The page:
On 23 October 2018, the European Securities and Markets Authority (ESMA) adopted a Decision to renew the restrictions on the marketing, distribution or sale of contracts for differences (CFDs) to retail clients. ESMA published details of this decision today and confirmed that the renewal of measures will take effect from 1 November 2018 for a further three-month period.
The full text of the Decision, which is published in the Official Journal of the European Union, confirms that the review of existing restrictions draws on a survey of national competent authorities (NCAs) on the practical application and impact of the product intervention measures, as well as additional information provided by the NCAs and stakeholders. Here is a list of the most interesting (and debateable) points:
- NCAs detected only limited examples of non-compliance with the ESMA product intervention measures, which mainly related to the risk warnings.
- NCAs reported an overall decrease in the number of CFD retail client accounts, trading volume and total retail client equity over the month of August 2018 in comparison with August 2017; however, the share of profitable retail client accounts decreased slightly but this could also depend on market conditions (which, in August 2017 were bullish in comparison to August 2018) or on the soaring prices of cryptocurrencies in August 2017.
- Unsurprisingly, NCAs reported an increase in the number of clients treated as elective professional clients over the month of August 2018 in comparison with August 2017.
- NCAs reported a decrease in the number of automatic close-outs, and a reduction in occurrences where client accounts went into negative equity, under the new rules.
- Annex II to the Decision includes information about requirements that risk warnings need to fulfil. ESMA has acknowledged that CFDs providers have experienced technical difficulties in using the abbreviated risk warnings due to the character limits imposed on them by third party marketing providers. Therefore, a reduced character risk warning is introduced in this renewal.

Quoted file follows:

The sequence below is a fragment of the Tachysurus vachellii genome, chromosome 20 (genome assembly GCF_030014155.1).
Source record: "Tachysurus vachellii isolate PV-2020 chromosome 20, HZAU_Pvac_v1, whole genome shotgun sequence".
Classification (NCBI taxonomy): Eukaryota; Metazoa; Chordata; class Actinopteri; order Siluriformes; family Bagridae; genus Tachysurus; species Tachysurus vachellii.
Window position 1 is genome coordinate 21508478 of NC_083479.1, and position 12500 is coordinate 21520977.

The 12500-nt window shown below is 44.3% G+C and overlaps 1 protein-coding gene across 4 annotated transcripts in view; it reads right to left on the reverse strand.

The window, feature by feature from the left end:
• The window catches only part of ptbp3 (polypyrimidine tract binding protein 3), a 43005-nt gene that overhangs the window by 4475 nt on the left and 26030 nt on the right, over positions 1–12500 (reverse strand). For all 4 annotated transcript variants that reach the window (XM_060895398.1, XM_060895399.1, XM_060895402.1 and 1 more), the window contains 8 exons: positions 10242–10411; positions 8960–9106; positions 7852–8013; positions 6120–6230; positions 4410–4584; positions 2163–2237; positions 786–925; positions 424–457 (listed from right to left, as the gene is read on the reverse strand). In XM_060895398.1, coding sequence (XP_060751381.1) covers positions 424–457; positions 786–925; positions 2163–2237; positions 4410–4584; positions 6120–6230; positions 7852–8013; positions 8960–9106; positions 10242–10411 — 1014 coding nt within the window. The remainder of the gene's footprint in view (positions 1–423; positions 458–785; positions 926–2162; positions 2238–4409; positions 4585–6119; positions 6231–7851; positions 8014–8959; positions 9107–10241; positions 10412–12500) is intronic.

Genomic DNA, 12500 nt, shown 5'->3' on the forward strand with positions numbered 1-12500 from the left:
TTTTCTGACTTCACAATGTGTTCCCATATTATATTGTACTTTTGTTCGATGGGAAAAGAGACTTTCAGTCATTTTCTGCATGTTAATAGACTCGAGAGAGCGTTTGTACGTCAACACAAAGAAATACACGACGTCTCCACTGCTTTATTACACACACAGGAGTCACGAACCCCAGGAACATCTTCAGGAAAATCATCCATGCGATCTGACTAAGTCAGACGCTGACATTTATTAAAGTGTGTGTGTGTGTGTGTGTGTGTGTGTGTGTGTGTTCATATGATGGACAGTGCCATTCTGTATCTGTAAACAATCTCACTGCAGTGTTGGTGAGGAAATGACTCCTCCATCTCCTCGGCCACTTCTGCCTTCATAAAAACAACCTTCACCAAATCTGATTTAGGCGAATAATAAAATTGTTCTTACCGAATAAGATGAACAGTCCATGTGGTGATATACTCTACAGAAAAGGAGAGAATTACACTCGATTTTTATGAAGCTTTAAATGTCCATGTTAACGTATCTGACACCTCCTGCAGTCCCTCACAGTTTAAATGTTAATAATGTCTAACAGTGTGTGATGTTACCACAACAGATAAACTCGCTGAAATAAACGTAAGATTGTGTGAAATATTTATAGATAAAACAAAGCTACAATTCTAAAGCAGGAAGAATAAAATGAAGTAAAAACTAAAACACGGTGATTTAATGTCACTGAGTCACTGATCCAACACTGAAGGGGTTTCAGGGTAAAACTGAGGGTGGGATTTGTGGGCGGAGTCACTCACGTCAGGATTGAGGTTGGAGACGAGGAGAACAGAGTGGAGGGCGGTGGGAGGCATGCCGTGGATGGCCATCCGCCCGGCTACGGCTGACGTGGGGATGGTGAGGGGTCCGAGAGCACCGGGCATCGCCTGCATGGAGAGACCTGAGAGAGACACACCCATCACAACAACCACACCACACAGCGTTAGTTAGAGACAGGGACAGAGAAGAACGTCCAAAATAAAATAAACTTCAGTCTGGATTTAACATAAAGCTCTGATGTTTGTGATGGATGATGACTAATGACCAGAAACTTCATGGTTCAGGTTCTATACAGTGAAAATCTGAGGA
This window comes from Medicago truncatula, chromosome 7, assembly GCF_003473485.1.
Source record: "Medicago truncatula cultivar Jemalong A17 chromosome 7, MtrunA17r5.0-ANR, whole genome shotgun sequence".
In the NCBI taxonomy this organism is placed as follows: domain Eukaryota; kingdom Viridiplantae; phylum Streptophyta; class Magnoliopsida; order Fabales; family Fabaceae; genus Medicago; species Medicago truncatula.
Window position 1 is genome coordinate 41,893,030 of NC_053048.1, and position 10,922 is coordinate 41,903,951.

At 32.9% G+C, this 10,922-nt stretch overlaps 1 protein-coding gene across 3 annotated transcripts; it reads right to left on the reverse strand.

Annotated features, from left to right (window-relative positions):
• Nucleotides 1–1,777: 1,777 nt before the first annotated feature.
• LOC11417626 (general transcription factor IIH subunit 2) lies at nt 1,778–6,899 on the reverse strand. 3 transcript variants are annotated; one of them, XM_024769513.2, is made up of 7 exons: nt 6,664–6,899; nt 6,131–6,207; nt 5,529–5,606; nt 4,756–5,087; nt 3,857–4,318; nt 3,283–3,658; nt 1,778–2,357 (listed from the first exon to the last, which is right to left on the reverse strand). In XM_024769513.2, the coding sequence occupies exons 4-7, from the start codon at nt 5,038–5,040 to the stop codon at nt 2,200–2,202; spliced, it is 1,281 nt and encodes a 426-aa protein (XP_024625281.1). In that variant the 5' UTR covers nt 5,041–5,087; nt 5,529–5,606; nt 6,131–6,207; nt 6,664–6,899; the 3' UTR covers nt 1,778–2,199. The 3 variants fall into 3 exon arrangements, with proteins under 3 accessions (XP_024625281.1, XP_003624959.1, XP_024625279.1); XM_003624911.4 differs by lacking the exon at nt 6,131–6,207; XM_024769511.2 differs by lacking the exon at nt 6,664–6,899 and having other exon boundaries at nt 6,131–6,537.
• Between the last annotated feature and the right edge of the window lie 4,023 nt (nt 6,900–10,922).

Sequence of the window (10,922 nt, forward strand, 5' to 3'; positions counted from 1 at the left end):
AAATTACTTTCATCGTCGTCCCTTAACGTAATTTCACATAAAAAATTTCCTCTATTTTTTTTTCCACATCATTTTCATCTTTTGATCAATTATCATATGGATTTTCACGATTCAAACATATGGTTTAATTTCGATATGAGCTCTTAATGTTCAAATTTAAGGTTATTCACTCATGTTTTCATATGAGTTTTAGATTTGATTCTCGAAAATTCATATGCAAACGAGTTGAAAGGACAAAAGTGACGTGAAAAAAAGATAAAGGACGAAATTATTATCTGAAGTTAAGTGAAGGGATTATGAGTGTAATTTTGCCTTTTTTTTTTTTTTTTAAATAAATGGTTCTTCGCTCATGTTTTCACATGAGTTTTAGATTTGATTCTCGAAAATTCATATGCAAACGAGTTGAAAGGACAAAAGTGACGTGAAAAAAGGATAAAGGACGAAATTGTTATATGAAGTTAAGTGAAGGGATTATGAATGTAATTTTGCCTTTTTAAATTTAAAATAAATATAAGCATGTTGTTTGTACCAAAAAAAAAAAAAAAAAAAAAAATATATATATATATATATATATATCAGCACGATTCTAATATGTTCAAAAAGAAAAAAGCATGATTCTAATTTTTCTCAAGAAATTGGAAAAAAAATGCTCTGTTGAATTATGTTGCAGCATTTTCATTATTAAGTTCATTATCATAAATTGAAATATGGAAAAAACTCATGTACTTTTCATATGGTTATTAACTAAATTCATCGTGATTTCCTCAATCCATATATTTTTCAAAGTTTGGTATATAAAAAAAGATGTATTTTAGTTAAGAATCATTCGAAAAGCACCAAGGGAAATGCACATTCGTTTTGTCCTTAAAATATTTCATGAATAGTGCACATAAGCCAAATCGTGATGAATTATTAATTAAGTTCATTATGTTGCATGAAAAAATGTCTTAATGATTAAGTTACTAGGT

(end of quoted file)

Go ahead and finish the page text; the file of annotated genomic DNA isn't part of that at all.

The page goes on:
ESMA is aware that some CFDs providers are advertising to retail clients the possibility of becoming an elective professional client, and that they are providing other speculative investment products. ESMA is also aware that some third-country firms are actively approaching clients, or that some CFDs providers in the Union are marketing the possibility of retail clients to moving their accounts to an intra-group third-country entity.
CFDs providers are reminded that, without authorisation or registration in the Union, third-country firms are only allowed to offer services to clients established or situated in the Union at the client’s own exclusive initiative. ESMA will continue to monitor the offer of these other products to determine whether any other Union measures are appropriate.
ESMA consider that the renewal of the restriction does not have a detrimental effect on the efficiency of financial markets or on investors that is disproportionate to the benefits of the action, and does not create a risk of regulatory arbitrage. If the temporary restrictions were not renewed, it is said, it would be likely for CFDs to be offered again to retail clients without adequate protection against the risks related to those products to the consumer detriment.
Whilst ESMA’s decision to renew the restrictive measures on the marketing, distribution, and sale of CFDs is not unexpected, it seems that some concerns remain unaddressed, such as the larger number of retail clients who have been categorised as elective professionals to avoid the restrictions, or the fact that retail client losses continue when investing in CFDs.
It should be noted that, once a retail client has been classified as a professional one, their trading results, including potential losses, are no longer tracked (whilst retail client losses are being monitored to, in part, provide the data displayed in the risk warning). Therefore, a not insignificant number of clients have been removed from the assessment as to the benefit/detriment of these measures.
One could argue that restriction is not the only available solution and that ESMA, and NCAs, could consider alternative measures. These could be based on mandatory education, more stringent requirements in regard to firms’ on-boarding of clients and the on-going monitoring of their trading activities, or on more frequent reporting of quantitative (e.g. % of losses) and qualitative (e.g. on the quality of financial promotions and marketing material) data.